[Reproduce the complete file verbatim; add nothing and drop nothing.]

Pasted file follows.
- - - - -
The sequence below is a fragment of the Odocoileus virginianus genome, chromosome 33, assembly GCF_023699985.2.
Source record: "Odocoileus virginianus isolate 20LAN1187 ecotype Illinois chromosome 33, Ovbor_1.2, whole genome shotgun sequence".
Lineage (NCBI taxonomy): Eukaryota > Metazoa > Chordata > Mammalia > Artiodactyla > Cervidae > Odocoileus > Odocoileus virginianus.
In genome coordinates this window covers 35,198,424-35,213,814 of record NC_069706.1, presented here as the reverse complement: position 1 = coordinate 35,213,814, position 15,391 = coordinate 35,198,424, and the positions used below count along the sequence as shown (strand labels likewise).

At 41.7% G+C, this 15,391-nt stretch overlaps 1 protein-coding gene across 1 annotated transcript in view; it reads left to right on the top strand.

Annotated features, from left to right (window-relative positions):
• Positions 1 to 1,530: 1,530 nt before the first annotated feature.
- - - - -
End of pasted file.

The sequence below is a fragment of the Odocoileus virginianus genome, chromosome 33, assembly GCF_023699985.2.
Source record: "Odocoileus virginianus isolate 20LAN1187 ecotype Illinois chromosome 33, Ovbor_1.2, whole genome shotgun sequence".
Lineage (NCBI taxonomy): Eukaryota > Metazoa > Chordata > Mammalia > Artiodactyla > Cervidae > Odocoileus > Odocoileus virginianus.
In genome coordinates this window covers 35,198,424-35,213,814 of record NC_069706.1, presented here as the reverse complement: position 1 = coordinate 35,213,814, position 15,391 = coordinate 35,198,424, and the positions used below count along the sequence as shown (strand labels likewise).

At 41.7% G+C, this 15,391-nt stretch overlaps 1 protein-coding gene across 1 annotated transcript in view; it reads left to right on the top strand.

Annotated features, from left to right (window-relative positions):
• Positions 1 to 1,530: 1,530 nt before the first annotated feature.